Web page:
5. Full-contact practice: Following medical clearance (now required in most states), an athlete may participate in normal training activities. Such participation helps to restore the athlete's confidence (remember: psychological readiness for a return to play is just as important as physical readiness), and allows the coaching staff to assess the extent to which the athlete is ready for game action. Again, if symptoms recur, wait 24 hours, and, if symptoms clear, try again.

6. Return to play with medical authorization

Caution urged

Generally, each step takes at least 24 hours (concussion symptoms, of course, may take much longer in some cases to clear), so that an athlete whose symptoms clear within the first 24 hours after injury will take approximately 1 week to complete the full rehabilitation protocol once they are asymptomatic at rest and with exercise.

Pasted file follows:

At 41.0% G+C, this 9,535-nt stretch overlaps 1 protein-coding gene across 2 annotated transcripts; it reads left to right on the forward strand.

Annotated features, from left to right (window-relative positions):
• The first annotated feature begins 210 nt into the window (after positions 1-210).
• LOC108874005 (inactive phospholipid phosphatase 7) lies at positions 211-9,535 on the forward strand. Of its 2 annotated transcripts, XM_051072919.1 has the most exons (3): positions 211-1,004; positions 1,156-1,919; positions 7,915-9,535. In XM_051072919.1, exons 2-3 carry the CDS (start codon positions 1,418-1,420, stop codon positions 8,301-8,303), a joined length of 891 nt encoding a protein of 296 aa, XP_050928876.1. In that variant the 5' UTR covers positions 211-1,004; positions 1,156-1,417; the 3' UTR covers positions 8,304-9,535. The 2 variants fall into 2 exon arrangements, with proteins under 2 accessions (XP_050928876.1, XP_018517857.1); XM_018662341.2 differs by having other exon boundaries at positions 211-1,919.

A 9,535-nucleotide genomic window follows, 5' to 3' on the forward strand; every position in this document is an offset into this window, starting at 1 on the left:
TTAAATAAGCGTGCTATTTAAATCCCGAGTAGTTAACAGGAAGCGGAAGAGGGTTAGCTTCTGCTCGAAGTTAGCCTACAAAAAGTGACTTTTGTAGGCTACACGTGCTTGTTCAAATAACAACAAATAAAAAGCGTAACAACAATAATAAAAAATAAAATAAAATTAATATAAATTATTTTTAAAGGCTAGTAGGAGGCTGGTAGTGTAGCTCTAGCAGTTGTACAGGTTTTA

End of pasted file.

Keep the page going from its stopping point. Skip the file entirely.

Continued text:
Experts nevertheless caution that, while an estimated 80 to 90% of concussions heal spontaneously in the first 7 to 10 days, a more conservative RTP approach is recommended for children and adolescents, as they may require a longer rest period and/or extended period of non-contact exercise than adults because their developing brains cause them to experience a different physiological response to concussion than adults and to take longer to recover. [1]